Moving up the agenda
At a time of low trade volumes and when most institutions are pressed for cash, investing in settlement automation is low down the priority list. T+2 and T2S though are likely to change that. Ironing out glitches in a new T+2 world will inevitably push up failed trades at least in the short term, say market observers, and while regulators are prepared to allow for a period of grace during the initial bedding-in period, increased penalties for failed trades, as yet unspecified, and the possibility of naming and shaming institutions that fail to complete trades, are on the cards. In addition, a more challenging economic climate is forcing all parts of the settlement chain to get tougher with clients with sloppy, error-prone systems. “At the end of the day there is a cost to inefficiency. Persisting with manual processing while the rest of the world is automating is not sustainable. Competition will find out those institutions,” says Merriman. From the sellside’s viewpoint, T+2 could also be just what brokers need to pressure buyside clients into automation. “T+2 and the penalties for failed trades could be a blessing in disguise for brokers,” says Freeman. “It gives them a reason to have a serious discussion with clients about errors, inefficiency and who is going to pay the costs. Brokers can’t. Margins in execution are almost non-existent. Increasingly banks are getting much better at calculating the cost of different client relationships and involving both middle and back offices in assessing client efficiency.” And for institutions looking for alternatives to Omgeo, the dominant provider of post-trade processing services, products from the SWIFT and FIX protocols are gaining traction. “The FIX product we are building should offer a cheaper, more direct form of communication for asset managers looking for an efficient way of exchanging affirmation and confirmation messages with the sellside,” says David Pearson, strategic business architect at Fidessa, “and a better mechanism for handling ‘exception’ trades.” With T+2 and T2S waiting in the wings, the sleepy world of post-trade clearly stands on the brink of an organisational shake-up. To succeed though in a speedier, leaner and more demanding market will also require a new cultural and attitudinal approach. “Comparing levels of price and service up until now has been difficult in post-trade,” says Merriman. “But when everybody in Europe has got access to one platform, it will be speed of service and the end-to-end value chain that will determine who’s going to be the winners and losers. T2S and T+2 are initiatives that will really sort out the sheep from the goats in the settlement world and, in my view, it’s competition, rather than penalties for trade failures, that will raise efficiency and drive down costs.”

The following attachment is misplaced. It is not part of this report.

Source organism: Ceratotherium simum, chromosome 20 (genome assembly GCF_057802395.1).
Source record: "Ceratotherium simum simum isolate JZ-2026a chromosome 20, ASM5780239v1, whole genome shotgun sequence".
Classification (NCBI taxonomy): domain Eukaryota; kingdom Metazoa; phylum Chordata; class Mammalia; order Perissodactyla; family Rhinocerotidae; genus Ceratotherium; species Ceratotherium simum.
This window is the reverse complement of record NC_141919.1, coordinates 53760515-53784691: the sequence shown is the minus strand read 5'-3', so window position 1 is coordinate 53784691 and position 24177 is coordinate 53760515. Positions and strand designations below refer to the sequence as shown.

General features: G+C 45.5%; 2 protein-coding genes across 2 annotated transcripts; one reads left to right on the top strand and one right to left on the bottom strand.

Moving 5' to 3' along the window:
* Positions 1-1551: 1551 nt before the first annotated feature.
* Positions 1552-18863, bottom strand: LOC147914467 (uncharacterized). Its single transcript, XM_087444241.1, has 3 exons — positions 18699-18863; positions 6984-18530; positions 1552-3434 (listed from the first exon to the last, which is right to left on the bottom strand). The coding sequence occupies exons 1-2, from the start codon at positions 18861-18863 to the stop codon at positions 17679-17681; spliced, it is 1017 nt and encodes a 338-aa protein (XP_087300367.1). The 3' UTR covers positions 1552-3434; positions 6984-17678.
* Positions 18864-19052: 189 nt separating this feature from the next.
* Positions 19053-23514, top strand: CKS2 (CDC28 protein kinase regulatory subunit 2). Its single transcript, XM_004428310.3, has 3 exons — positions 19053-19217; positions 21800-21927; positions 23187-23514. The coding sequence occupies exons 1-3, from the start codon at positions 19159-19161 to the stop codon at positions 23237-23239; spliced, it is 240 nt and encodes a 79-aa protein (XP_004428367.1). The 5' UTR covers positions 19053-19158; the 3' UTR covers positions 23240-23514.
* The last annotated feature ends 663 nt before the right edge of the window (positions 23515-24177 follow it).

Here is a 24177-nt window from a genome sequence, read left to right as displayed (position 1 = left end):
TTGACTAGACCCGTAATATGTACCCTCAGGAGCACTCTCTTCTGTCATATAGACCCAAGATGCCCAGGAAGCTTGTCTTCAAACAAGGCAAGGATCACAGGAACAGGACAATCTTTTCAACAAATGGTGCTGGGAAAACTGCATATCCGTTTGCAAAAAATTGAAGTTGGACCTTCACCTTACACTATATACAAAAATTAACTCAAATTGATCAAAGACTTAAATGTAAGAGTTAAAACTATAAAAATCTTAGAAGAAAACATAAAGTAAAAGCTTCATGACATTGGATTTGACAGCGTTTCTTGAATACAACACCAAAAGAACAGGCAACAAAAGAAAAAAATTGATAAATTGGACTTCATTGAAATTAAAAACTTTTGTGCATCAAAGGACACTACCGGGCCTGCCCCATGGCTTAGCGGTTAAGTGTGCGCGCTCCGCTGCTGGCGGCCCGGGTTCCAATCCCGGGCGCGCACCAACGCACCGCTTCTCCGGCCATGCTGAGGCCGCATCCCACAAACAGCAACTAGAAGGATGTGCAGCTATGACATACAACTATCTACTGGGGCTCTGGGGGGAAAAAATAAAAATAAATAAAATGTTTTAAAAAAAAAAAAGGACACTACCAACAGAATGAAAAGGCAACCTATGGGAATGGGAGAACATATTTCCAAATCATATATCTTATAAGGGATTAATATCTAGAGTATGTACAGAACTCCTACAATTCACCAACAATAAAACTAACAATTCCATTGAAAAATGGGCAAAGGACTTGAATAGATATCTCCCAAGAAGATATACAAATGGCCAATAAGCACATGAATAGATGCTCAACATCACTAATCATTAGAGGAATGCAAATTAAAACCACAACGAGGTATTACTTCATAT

© BestExecution 2014